|Title:||Tunnel Syndromes - Peripheral Nerve Compression Syndromes|
|Author:||Marko M.Pecina, MD, PhD; Jelena Krmpotic-Nemanic, MD, PhD; and Andrew D. Markiewitz, MD|
|Publisher:||CRC Press, 2001|
|Length:||313 pages, hardcover|
|Purpose:||Doctor and student education|
Tunnel syndromes occur when nerves pass through bony, fibrous, osteofibrous and fibromuscular tunnels, impairing nerve function. Patients with tunnel syndromes can present with motor, sensory or autonomic findings, although they present most often with motor and sensory complaints. This third edition of Tunnel Syndromes does a good job of categorizing and describing these syndromes.
The first section uses two chapters to introduce the reader to the body of knowledge encompassing tunnel syndromes. Chapter one reviews the general etiology of these conditions, along with clinical findings, diagnosis and treatment. Chapter two addresses neurophysiology and how electrodiagnostic tests are used to determine the location of specific tunnel syndromes.
The second section is devoted to the syndromes of the upper extremity, discussing 26 different tunnel syndromes affecting this area. Conditions covered include thoracic outlet syndrome; suprascapular nerve syndrome; long thoracic nerve compression; supinator syndrome; ulnar tunnel syndrome; and, of course, carpal tunnel syndrome. The authors review the relevant anatomy, etiology, clinical findings and treatment options for each condition.
The third section covers the tunnel syndromes that affect the trunk, while the fourth section deals with the lower extremity, addressing 17 different tunnel syndromes, from lumbosacral tunnel syndrome to Morton's metatarsalgia. Each syndrome is covered in the same detail as in previous sections. There is a short fifth section that discusses these tunnel syndromes as they relate to athletes. Variations in etiology and treatment in such cases are presented.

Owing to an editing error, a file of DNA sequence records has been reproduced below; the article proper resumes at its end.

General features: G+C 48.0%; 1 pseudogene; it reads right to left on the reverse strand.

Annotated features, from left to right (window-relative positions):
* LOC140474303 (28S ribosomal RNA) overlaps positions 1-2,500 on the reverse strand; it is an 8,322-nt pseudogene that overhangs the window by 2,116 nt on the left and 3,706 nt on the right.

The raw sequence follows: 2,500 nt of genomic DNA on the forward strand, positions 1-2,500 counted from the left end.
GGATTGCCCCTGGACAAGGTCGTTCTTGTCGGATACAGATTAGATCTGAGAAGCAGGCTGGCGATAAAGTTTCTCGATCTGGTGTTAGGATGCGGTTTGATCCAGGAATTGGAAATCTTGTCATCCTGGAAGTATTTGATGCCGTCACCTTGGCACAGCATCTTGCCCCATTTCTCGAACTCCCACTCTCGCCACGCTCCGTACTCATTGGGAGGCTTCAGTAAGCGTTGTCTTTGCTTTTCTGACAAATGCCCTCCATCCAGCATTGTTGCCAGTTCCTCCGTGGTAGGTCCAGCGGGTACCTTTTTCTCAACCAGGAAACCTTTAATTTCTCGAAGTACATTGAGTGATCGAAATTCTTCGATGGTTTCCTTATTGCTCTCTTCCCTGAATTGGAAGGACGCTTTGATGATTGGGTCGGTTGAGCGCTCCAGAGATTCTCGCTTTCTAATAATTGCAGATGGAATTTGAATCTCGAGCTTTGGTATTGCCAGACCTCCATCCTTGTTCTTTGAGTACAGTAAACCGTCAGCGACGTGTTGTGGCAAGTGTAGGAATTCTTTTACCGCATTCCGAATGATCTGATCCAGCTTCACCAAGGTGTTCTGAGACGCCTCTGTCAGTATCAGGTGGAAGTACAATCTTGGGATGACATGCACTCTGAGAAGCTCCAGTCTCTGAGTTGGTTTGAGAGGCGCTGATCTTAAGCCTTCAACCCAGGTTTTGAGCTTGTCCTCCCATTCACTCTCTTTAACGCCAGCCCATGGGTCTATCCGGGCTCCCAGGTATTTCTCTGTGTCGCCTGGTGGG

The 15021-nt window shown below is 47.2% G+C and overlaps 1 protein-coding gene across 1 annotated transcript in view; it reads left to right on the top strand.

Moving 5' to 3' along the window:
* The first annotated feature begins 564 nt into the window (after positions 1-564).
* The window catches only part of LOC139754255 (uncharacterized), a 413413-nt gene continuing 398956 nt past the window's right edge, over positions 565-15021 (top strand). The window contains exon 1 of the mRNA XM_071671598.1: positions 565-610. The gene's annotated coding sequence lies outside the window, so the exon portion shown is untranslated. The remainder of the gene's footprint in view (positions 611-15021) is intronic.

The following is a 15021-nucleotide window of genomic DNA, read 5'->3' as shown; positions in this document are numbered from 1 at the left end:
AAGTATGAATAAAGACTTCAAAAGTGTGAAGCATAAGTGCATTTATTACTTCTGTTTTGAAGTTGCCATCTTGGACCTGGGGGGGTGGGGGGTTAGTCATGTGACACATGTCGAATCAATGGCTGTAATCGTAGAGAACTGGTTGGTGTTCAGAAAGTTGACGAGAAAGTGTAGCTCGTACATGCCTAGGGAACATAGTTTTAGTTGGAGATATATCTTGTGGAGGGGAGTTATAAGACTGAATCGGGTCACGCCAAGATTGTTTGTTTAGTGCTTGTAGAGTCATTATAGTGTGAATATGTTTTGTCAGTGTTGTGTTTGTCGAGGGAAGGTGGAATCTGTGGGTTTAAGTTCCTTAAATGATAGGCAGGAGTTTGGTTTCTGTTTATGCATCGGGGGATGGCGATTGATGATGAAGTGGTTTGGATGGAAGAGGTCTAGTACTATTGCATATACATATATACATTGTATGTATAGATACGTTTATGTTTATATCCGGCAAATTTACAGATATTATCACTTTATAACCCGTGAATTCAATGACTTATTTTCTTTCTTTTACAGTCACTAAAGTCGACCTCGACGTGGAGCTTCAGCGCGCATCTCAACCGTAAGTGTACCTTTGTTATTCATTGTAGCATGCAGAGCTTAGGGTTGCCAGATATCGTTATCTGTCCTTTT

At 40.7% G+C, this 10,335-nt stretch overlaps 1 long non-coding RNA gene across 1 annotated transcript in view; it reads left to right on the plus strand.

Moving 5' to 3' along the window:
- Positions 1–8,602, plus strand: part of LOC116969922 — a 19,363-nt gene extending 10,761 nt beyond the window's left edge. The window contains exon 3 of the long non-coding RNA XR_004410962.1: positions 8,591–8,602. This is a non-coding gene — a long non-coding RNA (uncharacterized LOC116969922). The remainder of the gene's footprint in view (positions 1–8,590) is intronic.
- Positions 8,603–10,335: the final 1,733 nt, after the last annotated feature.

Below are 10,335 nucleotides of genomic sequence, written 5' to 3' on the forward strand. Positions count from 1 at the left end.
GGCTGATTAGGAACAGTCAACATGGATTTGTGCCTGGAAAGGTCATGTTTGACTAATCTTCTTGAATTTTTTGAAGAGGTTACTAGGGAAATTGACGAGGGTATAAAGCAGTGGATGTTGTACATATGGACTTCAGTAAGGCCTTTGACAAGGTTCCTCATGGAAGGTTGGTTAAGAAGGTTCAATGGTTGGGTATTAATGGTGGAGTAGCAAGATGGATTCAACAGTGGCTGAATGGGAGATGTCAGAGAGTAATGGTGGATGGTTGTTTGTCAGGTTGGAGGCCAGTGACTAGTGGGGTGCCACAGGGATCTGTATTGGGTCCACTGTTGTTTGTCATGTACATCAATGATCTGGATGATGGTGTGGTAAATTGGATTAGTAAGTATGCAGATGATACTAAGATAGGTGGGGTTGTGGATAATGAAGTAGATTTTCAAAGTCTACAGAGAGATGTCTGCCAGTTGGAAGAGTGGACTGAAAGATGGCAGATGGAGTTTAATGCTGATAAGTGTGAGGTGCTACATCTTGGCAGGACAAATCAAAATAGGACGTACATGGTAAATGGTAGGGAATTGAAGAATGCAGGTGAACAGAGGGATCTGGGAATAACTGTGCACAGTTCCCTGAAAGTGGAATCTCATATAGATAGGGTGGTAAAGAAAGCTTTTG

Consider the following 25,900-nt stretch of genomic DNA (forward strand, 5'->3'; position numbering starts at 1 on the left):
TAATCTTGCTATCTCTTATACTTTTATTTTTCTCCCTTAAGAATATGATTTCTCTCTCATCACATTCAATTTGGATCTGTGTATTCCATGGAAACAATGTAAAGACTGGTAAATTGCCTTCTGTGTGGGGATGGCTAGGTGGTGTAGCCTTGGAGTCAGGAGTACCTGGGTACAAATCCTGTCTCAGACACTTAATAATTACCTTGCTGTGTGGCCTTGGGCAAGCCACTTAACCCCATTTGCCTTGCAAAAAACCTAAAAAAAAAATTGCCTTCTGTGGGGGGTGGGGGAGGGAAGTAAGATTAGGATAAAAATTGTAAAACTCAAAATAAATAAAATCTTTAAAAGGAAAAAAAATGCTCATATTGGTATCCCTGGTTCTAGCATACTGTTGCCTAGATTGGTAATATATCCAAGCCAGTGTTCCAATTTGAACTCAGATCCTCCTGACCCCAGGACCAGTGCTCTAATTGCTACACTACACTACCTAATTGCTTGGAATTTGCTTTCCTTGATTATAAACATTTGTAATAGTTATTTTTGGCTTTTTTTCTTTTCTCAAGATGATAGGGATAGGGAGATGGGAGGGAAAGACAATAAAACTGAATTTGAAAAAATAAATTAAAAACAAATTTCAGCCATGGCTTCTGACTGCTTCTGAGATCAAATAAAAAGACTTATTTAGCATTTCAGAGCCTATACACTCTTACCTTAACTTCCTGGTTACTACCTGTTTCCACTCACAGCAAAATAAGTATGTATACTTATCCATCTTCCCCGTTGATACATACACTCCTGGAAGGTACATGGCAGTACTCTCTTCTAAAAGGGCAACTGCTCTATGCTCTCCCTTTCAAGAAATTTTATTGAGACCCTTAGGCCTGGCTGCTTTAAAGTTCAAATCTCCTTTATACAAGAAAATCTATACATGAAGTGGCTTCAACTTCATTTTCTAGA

The book contains numerous illustrations and photographs, although the majority of the former are black-and-white drawings. This edition includes expanded references and nine syndromes not found in prior editions. Discussion of the anatomy associated with tunnel syndromes is well-supported both by text and illustrations, and clinical findings are presented clearly. The sections on treatment address the range of treatments available, from conservative to surgical intervention. Although chiropractic care is not mentioned specifically, the various therapeutic modalities employed by chiropractors are most certainly to be found.
Overall, I found this a useful and well-thought-out text. Generally, this material is not covered to this depth in college curricula, so it makes an excellent reference for students and field practitioners alike.
Dr. Savoie's rating:
9 out of 10
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